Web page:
IRB Advisor: Of course, the other side of the coin is that some may perceive a bid to speed up trials and drug development as increasing the risk to human research subjects and, ultimately, patients. How will researchers balance the need to expedite research but proceed with caution in terms of subject/patient safety?

Smith: It’s not that the protocol and consent form wouldn’t undergo IRB review. They absolutely would. It’s just that instead of having to undergo 30 independent reviews, we would be being doing the same level of review, but there would be just one. No one has ever shown that [a multiple review process] has been more protective of study participants. The protocols we take care of and manage will look at the science and also look at the risk and benefits of the study procedures. There are additional levels of people deciding whether the research should go forward. All of the issues around conflict of interest and informed consent would still have to be managed around the central IRB.

Bernard: From the contracting perspective, I see no reason for increased risk. From the IRB side, you could conceivably have increased risk, but there is a formal IRB review. It’s not rushed — it’s just one [IRB]. It doesn’t have 29 more reviews that are unlikely to change the project significantly. So, I’m not really worried about that and each of the IRBs that are relying on the reviewing IRB get all of the documents and the minutes — the “thinking” of that IRB that they can then review.

What we’re seeing with some of the pilot work in this area is that IRBs enjoy reading about how other IRBs operate because up till now they have been very siloed. They don’t talk to each other much at the clinical, individual study level. They talk to each other about rules and regulations and working with federal authorities and that kind of thing, but when it comes down to John Smith’s protocol for congestive heart failure, they virtually never talk to each other. They don’t have a feeling for where they are on the continuum of conservative or liberal, and then in some cases they may not have a full understanding of the regulatory component of things like device trials, which can be very complicated.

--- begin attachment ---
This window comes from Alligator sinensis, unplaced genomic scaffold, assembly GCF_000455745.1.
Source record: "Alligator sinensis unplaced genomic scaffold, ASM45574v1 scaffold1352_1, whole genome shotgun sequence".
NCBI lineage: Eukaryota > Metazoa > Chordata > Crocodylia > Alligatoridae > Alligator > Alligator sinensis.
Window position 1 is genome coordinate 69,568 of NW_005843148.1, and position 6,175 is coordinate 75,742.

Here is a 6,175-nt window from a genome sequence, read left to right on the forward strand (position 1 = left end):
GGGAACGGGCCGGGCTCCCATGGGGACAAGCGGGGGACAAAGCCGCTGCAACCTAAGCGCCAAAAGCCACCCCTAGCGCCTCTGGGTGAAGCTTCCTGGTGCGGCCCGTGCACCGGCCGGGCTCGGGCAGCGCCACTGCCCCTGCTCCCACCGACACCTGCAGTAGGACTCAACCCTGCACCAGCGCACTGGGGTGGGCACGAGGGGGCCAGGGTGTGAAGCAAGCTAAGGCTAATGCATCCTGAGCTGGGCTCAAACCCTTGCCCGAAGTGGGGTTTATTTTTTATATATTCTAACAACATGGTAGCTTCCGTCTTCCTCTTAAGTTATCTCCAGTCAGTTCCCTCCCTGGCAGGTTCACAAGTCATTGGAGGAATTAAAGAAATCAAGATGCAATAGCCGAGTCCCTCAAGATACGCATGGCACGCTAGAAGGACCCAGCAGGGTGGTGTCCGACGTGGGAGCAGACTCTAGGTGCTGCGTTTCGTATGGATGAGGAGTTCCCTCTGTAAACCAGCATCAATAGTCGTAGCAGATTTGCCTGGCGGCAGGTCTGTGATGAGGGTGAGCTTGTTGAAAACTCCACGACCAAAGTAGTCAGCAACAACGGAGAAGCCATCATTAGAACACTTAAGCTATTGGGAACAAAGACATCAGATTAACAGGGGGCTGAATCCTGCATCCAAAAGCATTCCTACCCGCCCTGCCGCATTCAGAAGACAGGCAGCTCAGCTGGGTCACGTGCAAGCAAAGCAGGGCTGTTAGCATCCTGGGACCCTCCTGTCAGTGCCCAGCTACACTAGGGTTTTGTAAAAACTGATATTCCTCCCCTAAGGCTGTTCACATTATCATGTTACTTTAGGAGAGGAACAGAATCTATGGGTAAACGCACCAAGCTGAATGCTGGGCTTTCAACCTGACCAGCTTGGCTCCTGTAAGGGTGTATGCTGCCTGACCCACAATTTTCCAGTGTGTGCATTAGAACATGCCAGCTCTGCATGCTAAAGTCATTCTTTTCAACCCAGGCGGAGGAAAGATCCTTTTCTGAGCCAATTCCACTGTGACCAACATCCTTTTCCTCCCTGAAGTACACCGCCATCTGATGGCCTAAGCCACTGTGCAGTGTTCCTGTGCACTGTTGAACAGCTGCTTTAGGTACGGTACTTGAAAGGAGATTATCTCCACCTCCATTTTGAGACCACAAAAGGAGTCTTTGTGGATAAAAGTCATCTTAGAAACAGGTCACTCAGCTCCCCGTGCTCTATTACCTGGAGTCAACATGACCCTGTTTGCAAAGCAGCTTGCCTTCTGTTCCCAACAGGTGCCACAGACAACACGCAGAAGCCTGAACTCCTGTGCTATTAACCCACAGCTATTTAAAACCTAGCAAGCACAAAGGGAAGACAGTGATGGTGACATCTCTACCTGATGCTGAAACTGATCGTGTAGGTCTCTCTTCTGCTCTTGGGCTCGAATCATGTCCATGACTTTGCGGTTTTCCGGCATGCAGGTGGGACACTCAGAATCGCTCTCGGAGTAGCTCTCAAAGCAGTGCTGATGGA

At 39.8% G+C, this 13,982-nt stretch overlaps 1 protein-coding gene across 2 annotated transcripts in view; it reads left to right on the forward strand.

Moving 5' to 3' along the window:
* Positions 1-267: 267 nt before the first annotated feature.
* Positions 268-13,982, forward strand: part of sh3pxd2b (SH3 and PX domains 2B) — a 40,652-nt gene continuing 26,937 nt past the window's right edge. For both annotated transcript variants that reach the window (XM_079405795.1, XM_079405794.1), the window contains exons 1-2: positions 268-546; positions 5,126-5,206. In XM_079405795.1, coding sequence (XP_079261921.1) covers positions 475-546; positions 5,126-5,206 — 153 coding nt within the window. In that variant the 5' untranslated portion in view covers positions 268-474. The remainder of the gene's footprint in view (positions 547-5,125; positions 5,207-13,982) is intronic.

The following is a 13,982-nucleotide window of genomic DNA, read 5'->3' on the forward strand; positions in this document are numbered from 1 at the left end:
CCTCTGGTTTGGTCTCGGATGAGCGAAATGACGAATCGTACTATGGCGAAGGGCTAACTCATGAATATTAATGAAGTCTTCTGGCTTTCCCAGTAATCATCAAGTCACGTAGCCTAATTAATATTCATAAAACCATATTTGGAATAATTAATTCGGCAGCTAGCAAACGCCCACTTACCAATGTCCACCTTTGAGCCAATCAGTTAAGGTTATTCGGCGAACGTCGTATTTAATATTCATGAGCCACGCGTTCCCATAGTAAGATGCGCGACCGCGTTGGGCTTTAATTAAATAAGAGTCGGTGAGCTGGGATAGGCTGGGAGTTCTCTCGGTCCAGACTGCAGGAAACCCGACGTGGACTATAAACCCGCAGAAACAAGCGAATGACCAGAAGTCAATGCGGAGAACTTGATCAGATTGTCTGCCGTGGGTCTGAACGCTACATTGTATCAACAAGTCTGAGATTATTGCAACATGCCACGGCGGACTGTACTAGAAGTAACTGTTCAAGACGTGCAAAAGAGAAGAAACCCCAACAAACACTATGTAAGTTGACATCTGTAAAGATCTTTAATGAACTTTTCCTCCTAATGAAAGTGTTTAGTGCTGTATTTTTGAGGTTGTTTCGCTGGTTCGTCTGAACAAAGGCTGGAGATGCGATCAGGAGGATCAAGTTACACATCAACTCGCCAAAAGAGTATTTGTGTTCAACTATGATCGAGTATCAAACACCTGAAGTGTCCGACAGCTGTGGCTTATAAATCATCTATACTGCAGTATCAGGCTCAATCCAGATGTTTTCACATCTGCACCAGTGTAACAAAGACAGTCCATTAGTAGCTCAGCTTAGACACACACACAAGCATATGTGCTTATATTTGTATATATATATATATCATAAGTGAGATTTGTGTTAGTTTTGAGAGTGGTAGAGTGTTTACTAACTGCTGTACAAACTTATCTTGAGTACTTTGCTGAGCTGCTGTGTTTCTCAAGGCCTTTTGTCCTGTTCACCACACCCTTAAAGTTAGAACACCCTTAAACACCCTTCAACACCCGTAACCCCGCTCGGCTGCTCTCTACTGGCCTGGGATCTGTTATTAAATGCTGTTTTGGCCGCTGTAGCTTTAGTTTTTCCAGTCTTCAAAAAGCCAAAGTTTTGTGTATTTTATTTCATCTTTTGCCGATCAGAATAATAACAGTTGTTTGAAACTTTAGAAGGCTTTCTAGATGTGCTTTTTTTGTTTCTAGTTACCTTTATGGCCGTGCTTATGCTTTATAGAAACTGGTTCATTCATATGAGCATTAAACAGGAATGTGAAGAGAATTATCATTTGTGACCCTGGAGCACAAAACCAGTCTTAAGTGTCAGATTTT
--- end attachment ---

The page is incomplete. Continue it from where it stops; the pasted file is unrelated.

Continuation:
IRB Advisor: This sounds like an ambitious and sweeping project that has the potential for major research transformation. Can you comment on the scope of this project and the kind of breakthroughs it could potentially lead to?

Bernard: Well, just imagine there was another outbreak of Ebola in the United States — more so than what we saw previously — and there was a treatment of possible benefit, a treatment that woud work. You would want to get that into patients as quickly as possible. With a central IRB process, you could have an IRB that says, “We’re ready to go and we will review it tomorrow.” They would be the central IRB for the project, and any other sites simply need to receive that paperwork and agree that they are applying the next day. Likewise, we would have a standard contract, a budget: “Here’s what we think it should be.” In theory, a site could sign up and be in IRB compliance in a day and enrolling patients. Right now, if you tried to do that I estimate conservatively that it would take six months for all the sites to be up and running, and maybe even a year.

Smith: There hundreds, if not thousands, of really bright investigators with great ideas that are developing things that could really have an impact on patient health. One of the barriers to getting those things to the bedside, getting the trials done that show these things are safe and effective [is the protracted and laborious current system]. Really, these trial innovation centers will be set up to help facilitate those trials and get them done in the most efficient manner.

There are a finite number of healthcare dollars that are going to get spent on research. We have to make the best use of those dollars, so our goal is to get these trials done, to make sure they don’t fail from an enrollment standpoint, and make sure that we don’t waste time and money on steps in the research process that don’t benefit the patients.